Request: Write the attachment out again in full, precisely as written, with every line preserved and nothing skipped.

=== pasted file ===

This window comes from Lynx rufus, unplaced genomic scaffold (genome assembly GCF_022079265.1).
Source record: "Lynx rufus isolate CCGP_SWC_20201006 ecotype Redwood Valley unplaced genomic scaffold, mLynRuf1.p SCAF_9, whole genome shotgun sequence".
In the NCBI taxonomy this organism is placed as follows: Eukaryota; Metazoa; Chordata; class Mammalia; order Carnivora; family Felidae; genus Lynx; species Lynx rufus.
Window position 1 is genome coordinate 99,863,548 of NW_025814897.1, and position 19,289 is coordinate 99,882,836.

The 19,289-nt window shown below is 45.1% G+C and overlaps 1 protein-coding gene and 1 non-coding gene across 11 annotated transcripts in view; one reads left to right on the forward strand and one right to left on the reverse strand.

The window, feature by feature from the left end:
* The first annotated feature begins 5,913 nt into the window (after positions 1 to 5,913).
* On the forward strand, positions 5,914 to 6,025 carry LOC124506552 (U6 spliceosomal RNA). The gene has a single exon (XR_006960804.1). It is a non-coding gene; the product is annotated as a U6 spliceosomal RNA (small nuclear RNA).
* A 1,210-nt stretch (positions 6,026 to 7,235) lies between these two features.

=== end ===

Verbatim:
This window comes from Lynx rufus, unplaced genomic scaffold (genome assembly GCF_022079265.1).
Source record: "Lynx rufus isolate CCGP_SWC_20201006 ecotype Redwood Valley unplaced genomic scaffold, mLynRuf1.p SCAF_9, whole genome shotgun sequence".
In the NCBI taxonomy this organism is placed as follows: Eukaryota; Metazoa; Chordata; class Mammalia; order Carnivora; family Felidae; genus Lynx; species Lynx rufus.
Window position 1 is genome coordinate 99,863,548 of NW_025814897.1, and position 19,289 is coordinate 99,882,836.

The 19,289-nt window shown below is 45.1% G+C and overlaps 1 protein-coding gene and 1 non-coding gene across 11 annotated transcripts in view; one reads left to right on the forward strand and one right to left on the reverse strand.

The window, feature by feature from the left end:
* The first annotated feature begins 5,913 nt into the window (after positions 1 to 5,913).
* On the forward strand, positions 5,914 to 6,025 carry LOC124506552 (U6 spliceosomal RNA). The gene has a single exon (XR_006960804.1). It is a non-coding gene; the product is annotated as a U6 spliceosomal RNA (small nuclear RNA).
* A 1,210-nt stretch (positions 6,026 to 7,235) lies between these two features.